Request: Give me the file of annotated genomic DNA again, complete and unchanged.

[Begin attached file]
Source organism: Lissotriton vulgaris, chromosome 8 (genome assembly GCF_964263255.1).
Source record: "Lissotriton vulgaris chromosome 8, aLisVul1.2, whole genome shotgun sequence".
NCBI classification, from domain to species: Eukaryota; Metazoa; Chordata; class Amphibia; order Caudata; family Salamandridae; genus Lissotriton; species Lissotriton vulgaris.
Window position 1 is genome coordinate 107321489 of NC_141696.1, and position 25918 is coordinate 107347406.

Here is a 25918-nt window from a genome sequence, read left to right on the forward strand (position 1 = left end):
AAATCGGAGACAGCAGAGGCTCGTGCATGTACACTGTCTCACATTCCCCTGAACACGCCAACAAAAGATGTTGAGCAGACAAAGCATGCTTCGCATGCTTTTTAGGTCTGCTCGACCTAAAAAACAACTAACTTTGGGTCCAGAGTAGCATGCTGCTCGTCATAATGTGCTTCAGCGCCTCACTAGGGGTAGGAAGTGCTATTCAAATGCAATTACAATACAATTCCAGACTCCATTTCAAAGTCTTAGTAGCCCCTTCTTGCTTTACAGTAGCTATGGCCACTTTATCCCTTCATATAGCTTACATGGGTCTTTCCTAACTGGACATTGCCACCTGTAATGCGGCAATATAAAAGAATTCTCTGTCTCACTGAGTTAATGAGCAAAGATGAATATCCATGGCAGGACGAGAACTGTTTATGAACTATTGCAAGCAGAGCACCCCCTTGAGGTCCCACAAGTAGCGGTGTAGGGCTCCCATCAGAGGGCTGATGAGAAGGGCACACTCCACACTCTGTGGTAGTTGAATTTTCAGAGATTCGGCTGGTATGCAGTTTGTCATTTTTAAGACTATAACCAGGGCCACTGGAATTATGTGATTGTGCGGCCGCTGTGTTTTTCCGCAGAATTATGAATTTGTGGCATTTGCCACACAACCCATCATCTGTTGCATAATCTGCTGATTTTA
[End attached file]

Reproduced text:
Source organism: Lissotriton vulgaris, chromosome 8 (genome assembly GCF_964263255.1).
Source record: "Lissotriton vulgaris chromosome 8, aLisVul1.2, whole genome shotgun sequence".
NCBI classification, from domain to species: Eukaryota; Metazoa; Chordata; class Amphibia; order Caudata; family Salamandridae; genus Lissotriton; species Lissotriton vulgaris.
Window position 1 is genome coordinate 107321489 of NC_141696.1, and position 25918 is coordinate 107347406.

Here is a 25918-nt window from a genome sequence, read left to right on the forward strand (position 1 = left end):
AAATCGGAGACAGCAGAGGCTCGTGCATGTACACTGTCTCACATTCCCCTGAACACGCCAACAAAAGATGTTGAGCAGACAAAGCATGCTTCGCATGCTTTTTAGGTCTGCTCGACCTAAAAAACAACTAACTTTGGGTCCAGAGTAGCATGCTGCTCGTCATAATGTGCTTCAGCGCCTCACTAGGGGTAGGAAGTGCTATTCAAATGCAATTACAATACAATTCCAGACTCCATTTCAAAGTCTTAGTAGCCCCTTCTTGCTTTACAGTAGCTATGGCCACTTTATCCCTTCATATAGCTTACATGGGTCTTTCCTAACTGGACATTGCCACCTGTAATGCGGCAATATAAAAGAATTCTCTGTCTCACTGAGTTAATGAGCAAAGATGAATATCCATGGCAGGACGAGAACTGTTTATGAACTATTGCAAGCAGAGCACCCCCTTGAGGTCCCACAAGTAGCGGTGTAGGGCTCCCATCAGAGGGCTGATGAGAAGGGCACACTCCACACTCTGTGGTAGTTGAATTTTCAGAGATTCGGCTGGTATGCAGTTTGTCATTTTTAAGACTATAACCAGGGCCACTGGAATTATGTGATTGTGCGGCCGCTGTGTTTTTCCGCAGAATTATGAATTTGTGGCATTTGCCACACAACCCATCATCTGTTGCATAATCTGCTGATTTTA